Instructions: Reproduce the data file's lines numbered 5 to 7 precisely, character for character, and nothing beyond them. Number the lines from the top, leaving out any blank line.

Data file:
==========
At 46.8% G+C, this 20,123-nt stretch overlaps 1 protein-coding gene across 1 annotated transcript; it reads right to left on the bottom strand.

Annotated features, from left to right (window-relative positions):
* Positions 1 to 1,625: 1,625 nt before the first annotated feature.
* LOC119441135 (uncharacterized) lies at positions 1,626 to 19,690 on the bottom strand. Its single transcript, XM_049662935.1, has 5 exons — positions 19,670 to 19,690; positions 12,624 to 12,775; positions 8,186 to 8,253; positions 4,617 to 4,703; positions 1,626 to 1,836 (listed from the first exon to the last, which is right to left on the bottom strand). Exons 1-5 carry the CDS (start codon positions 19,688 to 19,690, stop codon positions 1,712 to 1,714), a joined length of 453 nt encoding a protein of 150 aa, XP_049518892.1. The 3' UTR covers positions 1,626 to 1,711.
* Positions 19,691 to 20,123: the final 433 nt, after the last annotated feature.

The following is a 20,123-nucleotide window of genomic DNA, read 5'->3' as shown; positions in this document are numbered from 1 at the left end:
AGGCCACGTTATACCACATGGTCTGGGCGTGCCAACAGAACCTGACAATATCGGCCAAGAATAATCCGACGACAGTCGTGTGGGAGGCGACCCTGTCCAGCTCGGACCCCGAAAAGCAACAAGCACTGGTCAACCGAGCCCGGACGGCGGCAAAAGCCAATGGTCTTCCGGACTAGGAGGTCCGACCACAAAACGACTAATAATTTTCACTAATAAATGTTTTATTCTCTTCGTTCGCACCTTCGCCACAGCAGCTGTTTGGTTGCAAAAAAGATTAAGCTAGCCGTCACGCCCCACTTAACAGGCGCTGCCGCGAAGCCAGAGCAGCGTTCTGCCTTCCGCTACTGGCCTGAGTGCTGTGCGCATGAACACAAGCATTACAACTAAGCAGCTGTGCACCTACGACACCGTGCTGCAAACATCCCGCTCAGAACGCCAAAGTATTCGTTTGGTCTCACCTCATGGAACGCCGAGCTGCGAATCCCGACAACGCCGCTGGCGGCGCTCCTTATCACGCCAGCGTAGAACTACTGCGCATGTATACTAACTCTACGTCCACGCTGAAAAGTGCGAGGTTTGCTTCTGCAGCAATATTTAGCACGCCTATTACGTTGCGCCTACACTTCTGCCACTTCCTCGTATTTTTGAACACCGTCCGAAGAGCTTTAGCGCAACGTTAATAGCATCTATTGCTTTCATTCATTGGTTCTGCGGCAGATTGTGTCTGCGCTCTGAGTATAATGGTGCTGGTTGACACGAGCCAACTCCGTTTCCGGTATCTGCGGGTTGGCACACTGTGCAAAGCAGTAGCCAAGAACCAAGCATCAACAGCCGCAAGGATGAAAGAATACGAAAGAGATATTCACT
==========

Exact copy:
* Positions 19,691 to 20,123: the final 433 nt, after the last annotated feature.

The following is a 20,123-nucleotide window of genomic DNA, read 5'->3' as shown; positions in this document are numbered from 1 at the left end:
AGGCCACGTTATACCACATGGTCTGGGCGTGCCAACAGAACCTGACAATATCGGCCAAGAATAATCCGACGACAGTCGTGTGGGAGGCGACCCTGTCCAGCTCGGACCCCGAAAAGCAACAAGCACTGGTCAACCGAGCCCGGACGGCGGCAAAAGCCAATGGTCTTCCGGACTAGGAGGTCCGACCACAAAACGACTAATAATTTTCACTAATAAATGTTTTATTCTCTTCGTTCGCACCTTCGCCACAGCAGCTGTTTGGTTGCAAAAAAGATTAAGCTAGCCGTCACGCCCCACTTAACAGGCGCTGCCGCGAAGCCAGAGCAGCGTTCTGCCTTCCGCTACTGGCCTGAGTGCTGTGCGCATGAACACAAGCATTACAACTAAGCAGCTGTGCACCTACGACACCGTGCTGCAAACATCCCGCTCAGAACGCCAAAGTATTCGTTTGGTCTCACCTCATGGAACGCCGAGCTGCGAATCCCGACAACGCCGCTGGCGGCGCTCCTTATCACGCCAGCGTAGAACTACTGCGCATGTATACTAACTCTACGTCCACGCTGAAAAGTGCGAGGTTTGCTTCTGCAGCAATATTTAGCACGCCTATTACGTTGCGCCTACACTTCTGCCACTTCCTCGTATTTTTGAACACCGTCCGAAGAGCTTTAGCGCAACGTTAATAGCATCTATTGCTTTCATTCATTGGTTCTGCGGCAGATTGTGTCTGCGCTCTGAGTATAATGGTGCTGGTTGACACGAGCCAACTCCGTTTCCGGTATCTGCGGGTTGGCACACTGTGCAAAGCAGTAGCCAAGAACCAAGCATCAACAGCCGCAAGGATGAAAGAATACGAAAGAGATATTCACT